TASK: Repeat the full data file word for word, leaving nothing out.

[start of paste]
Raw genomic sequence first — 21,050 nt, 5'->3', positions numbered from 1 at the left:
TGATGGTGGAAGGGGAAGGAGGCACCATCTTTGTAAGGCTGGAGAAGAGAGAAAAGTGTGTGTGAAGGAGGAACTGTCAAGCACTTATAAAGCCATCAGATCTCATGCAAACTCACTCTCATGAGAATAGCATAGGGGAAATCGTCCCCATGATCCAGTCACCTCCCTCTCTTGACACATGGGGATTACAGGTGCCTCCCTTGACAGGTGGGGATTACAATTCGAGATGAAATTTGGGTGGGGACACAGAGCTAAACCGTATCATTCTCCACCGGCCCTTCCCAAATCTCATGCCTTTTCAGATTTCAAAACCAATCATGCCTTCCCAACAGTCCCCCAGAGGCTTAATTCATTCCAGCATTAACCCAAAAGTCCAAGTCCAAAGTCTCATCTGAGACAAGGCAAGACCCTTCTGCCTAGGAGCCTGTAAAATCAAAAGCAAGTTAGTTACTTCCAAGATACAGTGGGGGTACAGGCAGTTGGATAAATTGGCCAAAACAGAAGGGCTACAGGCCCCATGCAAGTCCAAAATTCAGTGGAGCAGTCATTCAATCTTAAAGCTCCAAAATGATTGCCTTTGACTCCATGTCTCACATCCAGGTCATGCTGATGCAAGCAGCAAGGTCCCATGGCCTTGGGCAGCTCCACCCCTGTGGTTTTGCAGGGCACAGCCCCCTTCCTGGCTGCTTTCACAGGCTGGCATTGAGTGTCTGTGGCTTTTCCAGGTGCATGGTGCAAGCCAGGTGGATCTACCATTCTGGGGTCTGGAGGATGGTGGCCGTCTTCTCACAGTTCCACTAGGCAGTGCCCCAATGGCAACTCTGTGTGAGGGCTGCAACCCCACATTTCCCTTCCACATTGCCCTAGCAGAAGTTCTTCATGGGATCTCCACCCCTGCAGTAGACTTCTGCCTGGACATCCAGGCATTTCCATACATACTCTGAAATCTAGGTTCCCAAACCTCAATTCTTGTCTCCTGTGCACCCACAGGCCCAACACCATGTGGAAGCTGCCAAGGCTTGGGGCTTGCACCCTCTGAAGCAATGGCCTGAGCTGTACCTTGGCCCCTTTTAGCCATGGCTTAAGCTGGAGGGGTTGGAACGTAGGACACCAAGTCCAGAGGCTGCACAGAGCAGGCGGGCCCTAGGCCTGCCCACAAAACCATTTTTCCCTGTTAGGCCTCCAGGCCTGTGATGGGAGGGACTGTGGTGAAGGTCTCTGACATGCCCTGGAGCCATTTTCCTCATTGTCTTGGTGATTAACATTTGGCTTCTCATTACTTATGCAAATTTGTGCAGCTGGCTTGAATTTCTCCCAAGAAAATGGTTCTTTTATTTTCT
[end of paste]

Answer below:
Raw genomic sequence first — 21,050 nt, 5'->3', positions numbered from 1 at the left:
TGATGGTGGAAGGGGAAGGAGGCACCATCTTTGTAAGGCTGGAGAAGAGAGAAAAGTGTGTGTGAAGGAGGAACTGTCAAGCACTTATAAAGCCATCAGATCTCATGCAAACTCACTCTCATGAGAATAGCATAGGGGAAATCGTCCCCATGATCCAGTCACCTCCCTCTCTTGACACATGGGGATTACAGGTGCCTCCCTTGACAGGTGGGGATTACAATTCGAGATGAAATTTGGGTGGGGACACAGAGCTAAACCGTATCATTCTCCACCGGCCCTTCCCAAATCTCATGCCTTTTCAGATTTCAAAACCAATCATGCCTTCCCAACAGTCCCCCAGAGGCTTAATTCATTCCAGCATTAACCCAAAAGTCCAAGTCCAAAGTCTCATCTGAGACAAGGCAAGACCCTTCTGCCTAGGAGCCTGTAAAATCAAAAGCAAGTTAGTTACTTCCAAGATACAGTGGGGGTACAGGCAGTTGGATAAATTGGCCAAAACAGAAGGGCTACAGGCCCCATGCAAGTCCAAAATTCAGTGGAGCAGTCATTCAATCTTAAAGCTCCAAAATGATTGCCTTTGACTCCATGTCTCACATCCAGGTCATGCTGATGCAAGCAGCAAGGTCCCATGGCCTTGGGCAGCTCCACCCCTGTGGTTTTGCAGGGCACAGCCCCCTTCCTGGCTGCTTTCACAGGCTGGCATTGAGTGTCTGTGGCTTTTCCAGGTGCATGGTGCAAGCCAGGTGGATCTACCATTCTGGGGTCTGGAGGATGGTGGCCGTCTTCTCACAGTTCCACTAGGCAGTGCCCCAATGGCAACTCTGTGTGAGGGCTGCAACCCCACATTTCCCTTCCACATTGCCCTAGCAGAAGTTCTTCATGGGATCTCCACCCCTGCAGTAGACTTCTGCCTGGACATCCAGGCATTTCCATACATACTCTGAAATCTAGGTTCCCAAACCTCAATTCTTGTCTCCTGTGCACCCACAGGCCCAACACCATGTGGAAGCTGCCAAGGCTTGGGGCTTGCACCCTCTGAAGCAATGGCCTGAGCTGTACCTTGGCCCCTTTTAGCCATGGCTTAAGCTGGAGGGGTTGGAACGTAGGACACCAAGTCCAGAGGCTGCACAGAGCAGGCGGGCCCTAGGCCTGCCCACAAAACCATTTTTCCCTGTTAGGCCTCCAGGCCTGTGATGGGAGGGACTGTGGTGAAGGTCTCTGACATGCCCTGGAGCCATTTTCCTCATTGTCTTGGTGATTAACATTTGGCTTCTCATTACTTATGCAAATTTGTGCAGCTGGCTTGAATTTCTCCCAAGAAAATGGTTCTTTTATTTTCT